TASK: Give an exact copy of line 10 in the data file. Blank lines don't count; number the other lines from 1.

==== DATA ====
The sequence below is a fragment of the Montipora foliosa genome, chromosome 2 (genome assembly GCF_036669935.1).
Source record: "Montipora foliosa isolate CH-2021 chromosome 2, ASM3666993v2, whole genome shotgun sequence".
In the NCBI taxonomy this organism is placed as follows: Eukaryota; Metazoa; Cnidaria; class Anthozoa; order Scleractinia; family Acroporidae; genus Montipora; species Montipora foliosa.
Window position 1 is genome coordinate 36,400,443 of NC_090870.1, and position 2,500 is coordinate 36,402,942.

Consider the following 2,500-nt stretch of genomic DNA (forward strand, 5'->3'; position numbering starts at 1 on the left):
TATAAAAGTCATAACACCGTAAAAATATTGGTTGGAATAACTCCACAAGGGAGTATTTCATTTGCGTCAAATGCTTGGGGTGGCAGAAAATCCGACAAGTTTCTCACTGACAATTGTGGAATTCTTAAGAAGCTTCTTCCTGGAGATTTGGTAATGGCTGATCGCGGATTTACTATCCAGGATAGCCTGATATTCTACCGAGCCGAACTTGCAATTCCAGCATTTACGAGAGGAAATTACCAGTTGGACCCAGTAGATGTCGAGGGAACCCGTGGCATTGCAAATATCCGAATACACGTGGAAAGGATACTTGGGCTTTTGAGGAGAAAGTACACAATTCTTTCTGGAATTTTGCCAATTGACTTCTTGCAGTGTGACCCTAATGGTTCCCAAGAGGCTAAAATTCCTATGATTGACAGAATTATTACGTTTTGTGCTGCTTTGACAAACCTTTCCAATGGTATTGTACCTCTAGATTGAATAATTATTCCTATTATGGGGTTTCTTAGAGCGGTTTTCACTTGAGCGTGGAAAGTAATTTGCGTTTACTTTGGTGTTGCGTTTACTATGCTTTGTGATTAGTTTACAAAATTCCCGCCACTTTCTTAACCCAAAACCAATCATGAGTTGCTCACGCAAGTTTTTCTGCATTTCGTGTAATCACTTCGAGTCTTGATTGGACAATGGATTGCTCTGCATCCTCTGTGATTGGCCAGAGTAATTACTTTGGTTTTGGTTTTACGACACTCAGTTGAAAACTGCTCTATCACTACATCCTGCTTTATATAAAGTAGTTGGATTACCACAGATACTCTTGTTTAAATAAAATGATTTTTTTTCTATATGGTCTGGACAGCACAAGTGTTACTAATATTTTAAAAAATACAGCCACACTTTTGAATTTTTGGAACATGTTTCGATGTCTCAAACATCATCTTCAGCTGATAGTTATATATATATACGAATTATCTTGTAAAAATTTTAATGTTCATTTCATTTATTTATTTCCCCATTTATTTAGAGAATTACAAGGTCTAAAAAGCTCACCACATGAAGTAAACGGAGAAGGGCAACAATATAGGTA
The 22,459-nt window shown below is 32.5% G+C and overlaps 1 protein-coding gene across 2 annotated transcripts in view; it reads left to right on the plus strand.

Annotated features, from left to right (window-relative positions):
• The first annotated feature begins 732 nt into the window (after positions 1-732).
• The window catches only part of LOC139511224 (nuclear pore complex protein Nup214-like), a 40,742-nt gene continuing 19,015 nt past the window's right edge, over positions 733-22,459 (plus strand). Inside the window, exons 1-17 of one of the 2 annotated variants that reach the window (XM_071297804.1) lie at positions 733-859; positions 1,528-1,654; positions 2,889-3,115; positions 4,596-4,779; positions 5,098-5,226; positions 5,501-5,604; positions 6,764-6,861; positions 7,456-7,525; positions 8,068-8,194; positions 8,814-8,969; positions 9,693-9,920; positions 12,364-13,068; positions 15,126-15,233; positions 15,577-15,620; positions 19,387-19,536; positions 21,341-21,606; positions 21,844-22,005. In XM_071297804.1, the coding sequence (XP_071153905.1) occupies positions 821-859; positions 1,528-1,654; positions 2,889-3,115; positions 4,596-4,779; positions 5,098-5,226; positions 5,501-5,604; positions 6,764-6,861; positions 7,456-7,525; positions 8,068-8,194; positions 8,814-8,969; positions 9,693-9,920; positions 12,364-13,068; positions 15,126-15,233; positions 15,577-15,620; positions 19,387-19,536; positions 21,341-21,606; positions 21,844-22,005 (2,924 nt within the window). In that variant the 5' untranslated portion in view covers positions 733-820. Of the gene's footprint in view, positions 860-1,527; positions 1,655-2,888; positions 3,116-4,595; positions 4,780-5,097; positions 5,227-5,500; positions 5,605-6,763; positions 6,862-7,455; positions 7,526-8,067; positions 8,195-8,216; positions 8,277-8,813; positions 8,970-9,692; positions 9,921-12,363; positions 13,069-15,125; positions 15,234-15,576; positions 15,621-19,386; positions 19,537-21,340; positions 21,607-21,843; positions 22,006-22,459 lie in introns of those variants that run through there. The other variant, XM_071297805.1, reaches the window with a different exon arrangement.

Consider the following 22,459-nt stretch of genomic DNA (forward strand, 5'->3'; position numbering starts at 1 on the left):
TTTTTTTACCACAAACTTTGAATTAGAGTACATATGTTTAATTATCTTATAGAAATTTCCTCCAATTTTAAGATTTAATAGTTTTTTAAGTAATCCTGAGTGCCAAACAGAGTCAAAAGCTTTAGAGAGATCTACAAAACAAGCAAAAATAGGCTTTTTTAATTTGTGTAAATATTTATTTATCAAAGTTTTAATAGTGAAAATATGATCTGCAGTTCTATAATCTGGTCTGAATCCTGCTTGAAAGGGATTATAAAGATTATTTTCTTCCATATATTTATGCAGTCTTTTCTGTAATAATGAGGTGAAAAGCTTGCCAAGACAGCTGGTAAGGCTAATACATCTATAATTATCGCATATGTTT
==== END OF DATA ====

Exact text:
• The window catches only part of LOC139511224 (nuclear pore complex protein Nup214-like), a 40,742-nt gene continuing 19,015 nt past the window's right edge, over positions 733-22,459 (plus strand). Inside the window, exons 1-17 of one of the 2 annotated variants that reach the window (XM_071297804.1) lie at positions 733-859; positions 1,528-1,654; positions 2,889-3,115; positions 4,596-4,779; positions 5,098-5,226; positions 5,501-5,604; positions 6,764-6,861; positions 7,456-7,525; positions 8,068-8,194; positions 8,814-8,969; positions 9,693-9,920; positions 12,364-13,068; positions 15,126-15,233; positions 15,577-15,620; positions 19,387-19,536; positions 21,341-21,606; positions 21,844-22,005. In XM_071297804.1, the coding sequence (XP_071153905.1) occupies positions 821-859; positions 1,528-1,654; positions 2,889-3,115; positions 4,596-4,779; positions 5,098-5,226; positions 5,501-5,604; positions 6,764-6,861; positions 7,456-7,525; positions 8,068-8,194; positions 8,814-8,969; positions 9,693-9,920; positions 12,364-13,068; positions 15,126-15,233; positions 15,577-15,620; positions 19,387-19,536; positions 21,341-21,606; positions 21,844-22,005 (2,924 nt within the window). In that variant the 5' untranslated portion in view covers positions 733-820. Of the gene's footprint in view, positions 860-1,527; positions 1,655-2,888; positions 3,116-4,595; positions 4,780-5,097; positions 5,227-5,500; positions 5,605-6,763; positions 6,862-7,455; positions 7,526-8,067; positions 8,195-8,216; positions 8,277-8,813; positions 8,970-9,692; positions 9,921-12,363; positions 13,069-15,125; positions 15,234-15,576; positions 15,621-19,386; positions 19,537-21,340; positions 21,607-21,843; positions 22,006-22,459 lie in introns of those variants that run through there. The other variant, XM_071297805.1, reaches the window with a different exon arrangement.